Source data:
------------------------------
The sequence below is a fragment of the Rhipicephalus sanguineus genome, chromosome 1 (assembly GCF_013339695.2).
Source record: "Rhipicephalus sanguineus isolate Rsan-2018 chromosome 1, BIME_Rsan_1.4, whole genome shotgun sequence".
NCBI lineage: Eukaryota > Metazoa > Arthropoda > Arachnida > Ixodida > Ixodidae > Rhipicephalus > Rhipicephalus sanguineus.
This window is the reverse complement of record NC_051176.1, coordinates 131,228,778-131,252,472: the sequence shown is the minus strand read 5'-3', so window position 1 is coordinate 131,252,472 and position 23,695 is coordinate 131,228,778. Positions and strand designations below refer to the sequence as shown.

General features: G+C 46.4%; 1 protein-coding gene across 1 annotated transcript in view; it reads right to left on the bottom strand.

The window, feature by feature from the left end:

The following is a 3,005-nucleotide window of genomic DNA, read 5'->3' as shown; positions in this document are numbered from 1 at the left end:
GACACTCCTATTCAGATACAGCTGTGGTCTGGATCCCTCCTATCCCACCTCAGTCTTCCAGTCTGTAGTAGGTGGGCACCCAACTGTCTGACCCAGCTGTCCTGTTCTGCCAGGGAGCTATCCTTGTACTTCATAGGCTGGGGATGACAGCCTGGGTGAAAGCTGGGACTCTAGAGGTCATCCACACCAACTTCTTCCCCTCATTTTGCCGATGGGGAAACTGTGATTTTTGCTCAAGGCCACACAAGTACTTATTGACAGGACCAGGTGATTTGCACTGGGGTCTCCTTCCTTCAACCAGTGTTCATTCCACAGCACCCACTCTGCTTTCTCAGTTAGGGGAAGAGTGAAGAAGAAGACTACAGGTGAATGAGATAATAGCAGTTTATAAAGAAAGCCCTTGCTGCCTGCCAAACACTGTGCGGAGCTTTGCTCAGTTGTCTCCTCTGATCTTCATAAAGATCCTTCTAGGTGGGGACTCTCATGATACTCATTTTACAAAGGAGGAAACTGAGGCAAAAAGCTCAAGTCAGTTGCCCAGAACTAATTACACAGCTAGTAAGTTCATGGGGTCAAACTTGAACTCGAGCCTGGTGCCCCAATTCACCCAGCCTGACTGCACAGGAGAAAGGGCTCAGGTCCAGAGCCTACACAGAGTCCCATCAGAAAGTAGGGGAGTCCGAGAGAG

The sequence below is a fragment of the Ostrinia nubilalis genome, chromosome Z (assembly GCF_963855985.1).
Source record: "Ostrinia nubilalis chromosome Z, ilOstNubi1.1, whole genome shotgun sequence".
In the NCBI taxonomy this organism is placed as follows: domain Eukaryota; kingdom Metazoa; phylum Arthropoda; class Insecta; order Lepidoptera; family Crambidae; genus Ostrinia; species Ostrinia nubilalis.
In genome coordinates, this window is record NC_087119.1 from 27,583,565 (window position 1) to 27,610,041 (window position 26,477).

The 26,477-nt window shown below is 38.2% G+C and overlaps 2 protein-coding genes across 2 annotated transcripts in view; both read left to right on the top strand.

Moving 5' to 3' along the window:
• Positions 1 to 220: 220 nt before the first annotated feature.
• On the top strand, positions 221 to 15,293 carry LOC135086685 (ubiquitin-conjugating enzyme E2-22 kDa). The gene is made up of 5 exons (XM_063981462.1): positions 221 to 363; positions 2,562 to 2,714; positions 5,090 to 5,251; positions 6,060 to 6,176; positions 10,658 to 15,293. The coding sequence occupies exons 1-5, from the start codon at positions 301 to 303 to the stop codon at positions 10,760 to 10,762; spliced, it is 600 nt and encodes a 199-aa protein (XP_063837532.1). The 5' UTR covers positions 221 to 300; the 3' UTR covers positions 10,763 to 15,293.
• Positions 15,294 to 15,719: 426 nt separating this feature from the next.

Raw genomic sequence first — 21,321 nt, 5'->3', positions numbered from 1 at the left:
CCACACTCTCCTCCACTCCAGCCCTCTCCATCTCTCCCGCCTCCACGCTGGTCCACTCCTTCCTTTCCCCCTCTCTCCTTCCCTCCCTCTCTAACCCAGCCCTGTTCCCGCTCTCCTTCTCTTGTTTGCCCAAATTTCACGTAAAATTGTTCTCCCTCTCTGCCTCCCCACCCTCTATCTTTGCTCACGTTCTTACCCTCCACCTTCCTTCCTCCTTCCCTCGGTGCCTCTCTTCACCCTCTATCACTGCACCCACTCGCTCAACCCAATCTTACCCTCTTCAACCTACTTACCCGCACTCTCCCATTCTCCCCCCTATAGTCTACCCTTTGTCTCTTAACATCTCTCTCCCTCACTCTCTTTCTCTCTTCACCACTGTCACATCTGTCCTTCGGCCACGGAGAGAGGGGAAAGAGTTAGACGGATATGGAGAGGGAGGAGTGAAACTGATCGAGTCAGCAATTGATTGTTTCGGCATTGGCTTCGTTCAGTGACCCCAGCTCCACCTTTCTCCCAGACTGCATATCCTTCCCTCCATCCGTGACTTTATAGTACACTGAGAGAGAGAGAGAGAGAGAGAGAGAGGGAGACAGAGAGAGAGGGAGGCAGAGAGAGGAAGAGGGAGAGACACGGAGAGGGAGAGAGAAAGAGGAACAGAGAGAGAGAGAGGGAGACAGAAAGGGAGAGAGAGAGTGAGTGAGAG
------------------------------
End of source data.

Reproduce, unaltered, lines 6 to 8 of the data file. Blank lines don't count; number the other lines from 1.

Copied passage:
The window, feature by feature from the left end:

The following is a 3,005-nucleotide window of genomic DNA, read 5'->3' as shown; positions in this document are numbered from 1 at the left end:
GACACTCCTATTCAGATACAGCTGTGGTCTGGATCCCTCCTATCCCACCTCAGTCTTCCAGTCTGTAGTAGGTGGGCACCCAACTGTCTGACCCAGCTGTCCTGTTCTGCCAGGGAGCTATCCTTGTACTTCATAGGCTGGGGATGACAGCCTGGGTGAAAGCTGGGACTCTAGAGGTCATCCACACCAACTTCTTCCCCTCATTTTGCCGATGGGGAAACTGTGATTTTTGCTCAAGGCCACACAAGTACTTATTGACAGGACCAGGTGATTTGCACTGGGGTCTCCTTCCTTCAACCAGTGTTCATTCCACAGCACCCACTCTGCTTTCTCAGTTAGGGGAAGAGTGAAGAAGAAGACTACAGGTGAATGAGATAATAGCAGTTTATAAAGAAAGCCCTTGCTGCCTGCCAAACACTGTGCGGAGCTTTGCTCAGTTGTCTCCTCTGATCTTCATAAAGATCCTTCTAGGTGGGGACTCTCATGATACTCATTTTACAAAGGAGGAAACTGAGGCAAAAAGCTCAAGTCAGTTGCCCAGAACTAATTACACAGCTAGTAAGTTCATGGGGTCAAACTTGAACTCGAGCCTGGTGCCCCAATTCACCCAGCCTGACTGCACAGGAGAAAGGGCTCAGGTCCAGAGCCTACACAGAGTCCCATCAGAAAGTAGGGGAGTCCGAGAGAG